Buddy,.. if you did not just speak some truth. I fear japan somehow influenced the outside world on those 'booms' and herd mentality in western countries who were, in the past, more independent in though and mind when it came to making choices and purchase choices. I do not think in the 90's you would have had so many people all go out and buy toilet paper in the same way like mindless robots. It is really unheard of. Almost like video game characters all doing the same thing in the villages!

0 ( +1 / -1 )

I'm originally from a part of the U.S. that runs out and buys all the bread and milk in the stores when the TV weatherman says the word "snow". And yet I've never understood why people did that. I learned from my Depression-era parents to stock up when items are on sale or I have a coupon (and those golden times when coupons line up with sales). Also learned (the hard way) from the 2008/09 collapse to have at least six months income set aside and to live within my means. I can't do my job from home, and may even end up getting laid off if this pandemic drags out too long. But I had already started taking time off a couple of weeks ago (had loads of vacation time saved up) as I'm in a higher risk group due to my age. The only thing I'm really worried about is either getting this disease and/or transmitting it to someone else. Well, that and daytime television.

4 ( +5 / -1 )

@Jimizo

Most Japanese people I know, and polls will confirm, don't trust the government at all. The issue is that they are taught from a very young age to follow authority without question and to not challenge it. The just resign them to the fact that that is the way things are. Kind of fatalistic.

3 ( +5 / -2 )

Problem is many Japanese people have flown/are flying back from other countries with severe situations (Italy, Spain, France and now the US as well). Japan should have shutdown when the Diamond Princess was in town way back on Feb 4.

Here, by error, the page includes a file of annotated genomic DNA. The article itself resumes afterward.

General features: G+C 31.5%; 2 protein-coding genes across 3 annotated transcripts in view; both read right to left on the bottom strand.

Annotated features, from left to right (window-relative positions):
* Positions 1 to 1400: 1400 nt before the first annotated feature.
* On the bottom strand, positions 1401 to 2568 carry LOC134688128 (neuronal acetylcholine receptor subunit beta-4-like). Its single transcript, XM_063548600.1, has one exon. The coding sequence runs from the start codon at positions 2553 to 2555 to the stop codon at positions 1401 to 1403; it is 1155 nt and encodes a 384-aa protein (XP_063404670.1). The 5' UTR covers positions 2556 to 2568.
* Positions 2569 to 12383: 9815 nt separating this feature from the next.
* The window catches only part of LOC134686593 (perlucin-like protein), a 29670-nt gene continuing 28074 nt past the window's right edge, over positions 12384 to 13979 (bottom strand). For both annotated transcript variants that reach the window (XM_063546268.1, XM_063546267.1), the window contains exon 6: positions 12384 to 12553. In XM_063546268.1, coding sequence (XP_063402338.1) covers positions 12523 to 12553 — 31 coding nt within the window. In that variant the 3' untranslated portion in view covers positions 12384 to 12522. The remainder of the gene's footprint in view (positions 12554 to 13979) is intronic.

1 ( +3 / -2 )

@Triring

My condolences.

That do not reply to any of my question.

So as of now that is just speculation, one way or the other.

-1 ( +0 / -1 )

Most Japanese people I know, and polls will confirm, don't trust the government at all.

I‘m not necessarily talking about trust in the government but certainly too much trust in what is reported in the news and disseminated on TV.

I’m aware that Japanese can be too passive but I’m not sure that is worse than those actively spreading misery and panic.

3 ( +3 / -0 )

I'm with Tora on this. Many Japanese know their government is lying, but they feel powerless and just go with the flow.

5 ( +5 / -0 )

Has anyone heard of spikes of death in Japan due to disease/ phenomena compared to previous years?

I have heard of dramatic drop of death in Japan due to flu or cold.  Isn't it interesting?

-4 ( +1 / -5 )

"Don't go out this weekend". but... "Make sure you get on the packed commuter train on Monday morning for work".

Does this mean the virus doesn't spread or infect people on weekdays? I'm confused.

4 ( +5 / -1 )

twatanabeToday  11:49 pm JST

I have heard of dramatic drop of death in Japan due to flu or cold. Isn't it interesting?

Once again we thank you for sharing your unique expertise on this matter.

2 ( +4 / -2 )

Some people suggested that Japanese will be the last people stockpiling in the world.

You haven't been in Japan long enough. Japanese were the first to hoard toilet paper in all this situation. Even China and South Korea had this problem, only Japan. And during the Tohoku earthquake, the lines of cars at gas stations and empty supermarkets were the norm pretty much everywhere in my prefecture, that was remotely affected by any of the triple disasters.

-1 ( +3 / -4 )